I joined an MNC first. It was early July 2014, and I was on my first tech internship. There, I’d hoped, I would find the collaborative experience I so desired. Instead, I was shuffled around to a number of teams, juggling multiple projects at a time. While I appreciated the chance to work with different people, I still didn’t get the chance to work on a project I could call mine.

The opposite happened when I jumped ship to a non-profit. I finally had the opportunity to take ownership on a data analysis project; however, the collaborative experience was still lacking.

I continued searching.

I guess it was only natural that four months later, I ended up sitting in a 18’ x 9’ room with three other people, hacking away on a startup.

Startups, I’d found, were the exact blend of teamwork and innovation I was looking for. And I owe that all to Code Division (now known as NEXT Academy).


I’d never experienced anything like it before — the environment, the curriculum, the people. It was my first introduction to Malaysia’s tech startup scene, and I loved it.

I initially enrolled because I wanted to pick up a new programming language — Ruby on Rails. But I picked up so much more than that: a win at a regional hackathon, an understanding of the startup ecosystem, and a team to build things with.

Masters of Code - Singapore

Soon, the beginning of summer 2015 marked the end of my gap year and the start of my undergraduate journey. I enrolled myself into Computer Science classes at an Australian-based university because I knew that the content I was learning on my own wasn’t enough. I then took up introductory classes related to Databases, Networking, Object-Oriented Programming, and Operating Systems. I was intrigued by how data are stored in computers, how packets get transferred from one computer to another over the internet, and how programs are executed at the CPU level.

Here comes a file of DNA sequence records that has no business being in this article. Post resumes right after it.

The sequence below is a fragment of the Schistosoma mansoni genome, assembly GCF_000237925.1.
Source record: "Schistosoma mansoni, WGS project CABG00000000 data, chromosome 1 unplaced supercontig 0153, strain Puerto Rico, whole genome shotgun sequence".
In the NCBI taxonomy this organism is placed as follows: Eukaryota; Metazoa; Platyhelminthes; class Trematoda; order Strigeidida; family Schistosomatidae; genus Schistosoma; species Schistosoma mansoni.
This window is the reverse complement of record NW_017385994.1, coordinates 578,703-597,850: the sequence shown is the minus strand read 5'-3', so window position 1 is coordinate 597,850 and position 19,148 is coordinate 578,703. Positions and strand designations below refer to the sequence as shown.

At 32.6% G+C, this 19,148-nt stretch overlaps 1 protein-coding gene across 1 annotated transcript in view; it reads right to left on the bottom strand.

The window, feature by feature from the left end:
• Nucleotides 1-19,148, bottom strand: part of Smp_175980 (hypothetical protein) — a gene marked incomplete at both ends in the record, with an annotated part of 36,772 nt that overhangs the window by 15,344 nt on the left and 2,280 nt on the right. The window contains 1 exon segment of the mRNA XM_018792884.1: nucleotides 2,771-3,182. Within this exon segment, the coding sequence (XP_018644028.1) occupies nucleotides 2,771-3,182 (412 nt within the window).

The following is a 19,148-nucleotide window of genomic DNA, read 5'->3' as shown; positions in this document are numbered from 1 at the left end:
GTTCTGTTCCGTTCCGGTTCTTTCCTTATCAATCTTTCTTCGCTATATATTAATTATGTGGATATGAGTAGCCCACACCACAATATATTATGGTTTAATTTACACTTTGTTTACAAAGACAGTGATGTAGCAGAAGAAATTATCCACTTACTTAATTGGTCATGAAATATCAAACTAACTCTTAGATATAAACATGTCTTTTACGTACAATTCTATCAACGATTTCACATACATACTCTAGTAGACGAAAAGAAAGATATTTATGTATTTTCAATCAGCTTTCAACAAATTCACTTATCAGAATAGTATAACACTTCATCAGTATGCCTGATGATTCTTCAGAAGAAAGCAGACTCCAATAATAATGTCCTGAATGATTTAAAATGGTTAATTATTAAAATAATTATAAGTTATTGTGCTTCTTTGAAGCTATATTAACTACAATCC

After one term of CS classes, I realized that the education environment in Malaysia wasn’t what I have been looking for. I wanted to focus more on the practical and mathematical side of CS, rather than than the business side (information technology) of CS. Again, I took a break off school and started seeking for other opportunities. I then stumbled across the University of Waterloo, and I began applying to their Computer Science program.

Then, things got a little interesting. In just about 10 months, I…

  • won an international hackathon — Masters of Code Grand Prize;
    Masters of Code - Silicon Valley
  • won a regional hackathon — National Supercomputing Centre Singapore (NSCC) Special Prize;

  • oversaw and planned the execution of the nation’s largest 24-hour hackathon — AngelHack KL 2016;

  • got a chance to attend a 5-day startup accelerator by MasterCard;

  • gained startup and life insights from industry experts such as Sebastien Taveau, former Chief Developer Evangelist (VP) — Open API of MasterCard; Tim Kobe, the iconic designer behind the original Apple Stores; and Mark Mathews, an Australian professional Big wave surfer;

  • received a partial scholarship for a Data Science course where I learned how to classify handwritten digits using the MNIST database and carry out sentiment analysis on Twitter’s tweets;

  • picked up a variety of programming languages such as Python, R, TypeScript, C;

  • explored multiple technologies such as Angular.js, Node.js, Docker, ElasticSearch, Redis, Neo4j, Ionic Framework, and React;

  • tutored over 120 undergraduate students in various programming workshops;

  • explored California, Malaysia, and Singapore; and
    San Francisco City Hall
  • got accepted into the University of Waterloo!
    I'm in!

I never expected myself to come this far. Honestly. Looking back at those 10 months, being able to learn new technologies and share them with everyone else is extremely rewarding, at least to me. And I hope that I could continue doing this, and inspire more people to pursue their passions! :heart:

So now here I am, learning how to learn, as an undergraduate in Computer Science at the University of Waterloo, Canada.

It will test my limits as a self-taught programmer — but I don’t care.

It’s what I’ve been looking for all along.

University of Waterloo

Thanks for reading!